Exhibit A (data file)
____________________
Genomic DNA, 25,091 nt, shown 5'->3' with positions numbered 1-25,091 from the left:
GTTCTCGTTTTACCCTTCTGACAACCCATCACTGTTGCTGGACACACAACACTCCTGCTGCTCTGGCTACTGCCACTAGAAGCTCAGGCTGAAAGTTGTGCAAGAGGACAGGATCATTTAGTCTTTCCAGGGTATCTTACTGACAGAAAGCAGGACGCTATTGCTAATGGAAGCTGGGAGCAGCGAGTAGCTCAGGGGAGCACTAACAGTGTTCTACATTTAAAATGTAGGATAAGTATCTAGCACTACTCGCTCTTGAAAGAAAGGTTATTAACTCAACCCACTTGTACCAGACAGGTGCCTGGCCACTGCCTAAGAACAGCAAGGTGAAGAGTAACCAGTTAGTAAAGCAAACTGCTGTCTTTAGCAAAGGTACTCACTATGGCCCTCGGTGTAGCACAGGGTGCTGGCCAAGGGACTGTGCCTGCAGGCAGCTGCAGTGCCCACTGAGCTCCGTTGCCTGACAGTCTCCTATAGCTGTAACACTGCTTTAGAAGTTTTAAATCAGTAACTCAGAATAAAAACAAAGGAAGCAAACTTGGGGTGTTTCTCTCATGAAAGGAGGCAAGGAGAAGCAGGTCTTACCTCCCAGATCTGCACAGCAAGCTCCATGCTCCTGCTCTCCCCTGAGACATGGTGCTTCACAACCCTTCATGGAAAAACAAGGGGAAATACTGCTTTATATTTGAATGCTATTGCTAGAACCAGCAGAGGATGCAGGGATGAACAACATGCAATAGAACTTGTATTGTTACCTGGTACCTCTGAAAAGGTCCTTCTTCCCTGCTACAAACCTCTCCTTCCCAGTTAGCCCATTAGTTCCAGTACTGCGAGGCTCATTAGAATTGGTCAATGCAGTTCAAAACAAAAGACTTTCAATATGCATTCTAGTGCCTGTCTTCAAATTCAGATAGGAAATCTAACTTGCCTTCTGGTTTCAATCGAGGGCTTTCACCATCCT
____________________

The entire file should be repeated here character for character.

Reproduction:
Genomic DNA, 25,091 nt, shown 5'->3' with positions numbered 1-25,091 from the left:
GTTCTCGTTTTACCCTTCTGACAACCCATCACTGTTGCTGGACACACAACACTCCTGCTGCTCTGGCTACTGCCACTAGAAGCTCAGGCTGAAAGTTGTGCAAGAGGACAGGATCATTTAGTCTTTCCAGGGTATCTTACTGACAGAAAGCAGGACGCTATTGCTAATGGAAGCTGGGAGCAGCGAGTAGCTCAGGGGAGCACTAACAGTGTTCTACATTTAAAATGTAGGATAAGTATCTAGCACTACTCGCTCTTGAAAGAAAGGTTATTAACTCAACCCACTTGTACCAGACAGGTGCCTGGCCACTGCCTAAGAACAGCAAGGTGAAGAGTAACCAGTTAGTAAAGCAAACTGCTGTCTTTAGCAAAGGTACTCACTATGGCCCTCGGTGTAGCACAGGGTGCTGGCCAAGGGACTGTGCCTGCAGGCAGCTGCAGTGCCCACTGAGCTCCGTTGCCTGACAGTCTCCTATAGCTGTAACACTGCTTTAGAAGTTTTAAATCAGTAACTCAGAATAAAAACAAAGGAAGCAAACTTGGGGTGTTTCTCTCATGAAAGGAGGCAAGGAGAAGCAGGTCTTACCTCCCAGATCTGCACAGCAAGCTCCATGCTCCTGCTCTCCCCTGAGACATGGTGCTTCACAACCCTTCATGGAAAAACAAGGGGAAATACTGCTTTATATTTGAATGCTATTGCTAGAACCAGCAGAGGATGCAGGGATGAACAACATGCAATAGAACTTGTATTGTTACCTGGTACCTCTGAAAAGGTCCTTCTTCCCTGCTACAAACCTCTCCTTCCCAGTTAGCCCATTAGTTCCAGTACTGCGAGGCTCATTAGAATTGGTCAATGCAGTTCAAAACAAAAGACTTTCAATATGCATTCTAGTGCCTGTCTTCAAATTCAGATAGGAAATCTAACTTGCCTTCTGGTTTCAATCGAGGGCTTTCACCATCCT